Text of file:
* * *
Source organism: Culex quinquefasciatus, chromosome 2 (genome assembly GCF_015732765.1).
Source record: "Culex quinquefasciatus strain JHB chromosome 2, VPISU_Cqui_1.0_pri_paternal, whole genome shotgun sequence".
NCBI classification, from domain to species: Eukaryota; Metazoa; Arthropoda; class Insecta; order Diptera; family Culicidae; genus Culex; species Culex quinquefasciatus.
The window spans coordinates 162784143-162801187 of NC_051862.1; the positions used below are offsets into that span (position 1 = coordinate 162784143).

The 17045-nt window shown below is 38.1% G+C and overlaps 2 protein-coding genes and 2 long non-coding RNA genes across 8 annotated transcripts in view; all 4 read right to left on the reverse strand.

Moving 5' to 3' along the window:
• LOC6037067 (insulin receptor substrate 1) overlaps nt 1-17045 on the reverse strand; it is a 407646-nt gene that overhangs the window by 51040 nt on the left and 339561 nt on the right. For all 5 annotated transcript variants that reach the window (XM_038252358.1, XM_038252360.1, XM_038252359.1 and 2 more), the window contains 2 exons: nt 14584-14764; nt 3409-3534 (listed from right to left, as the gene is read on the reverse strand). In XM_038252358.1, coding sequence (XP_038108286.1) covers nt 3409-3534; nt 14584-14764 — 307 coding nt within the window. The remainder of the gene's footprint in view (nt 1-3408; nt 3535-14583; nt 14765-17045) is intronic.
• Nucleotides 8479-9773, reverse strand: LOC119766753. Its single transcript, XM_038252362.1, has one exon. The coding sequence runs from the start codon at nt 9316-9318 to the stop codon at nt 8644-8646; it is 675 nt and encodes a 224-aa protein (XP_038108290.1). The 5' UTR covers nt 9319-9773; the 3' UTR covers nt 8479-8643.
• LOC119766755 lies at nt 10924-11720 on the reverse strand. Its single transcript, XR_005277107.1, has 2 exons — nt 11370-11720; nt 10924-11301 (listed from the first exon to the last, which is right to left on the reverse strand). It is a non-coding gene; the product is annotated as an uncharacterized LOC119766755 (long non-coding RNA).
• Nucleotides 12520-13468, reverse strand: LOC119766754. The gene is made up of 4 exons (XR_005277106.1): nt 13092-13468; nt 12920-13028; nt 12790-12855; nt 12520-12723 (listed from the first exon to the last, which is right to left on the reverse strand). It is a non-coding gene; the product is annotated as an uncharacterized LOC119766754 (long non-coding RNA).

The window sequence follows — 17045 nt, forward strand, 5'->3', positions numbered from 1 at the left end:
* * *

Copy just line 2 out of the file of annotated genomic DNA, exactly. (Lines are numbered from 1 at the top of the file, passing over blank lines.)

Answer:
Source record: "Culex quinquefasciatus strain JHB chromosome 2, VPISU_Cqui_1.0_pri_paternal, whole genome shotgun sequence".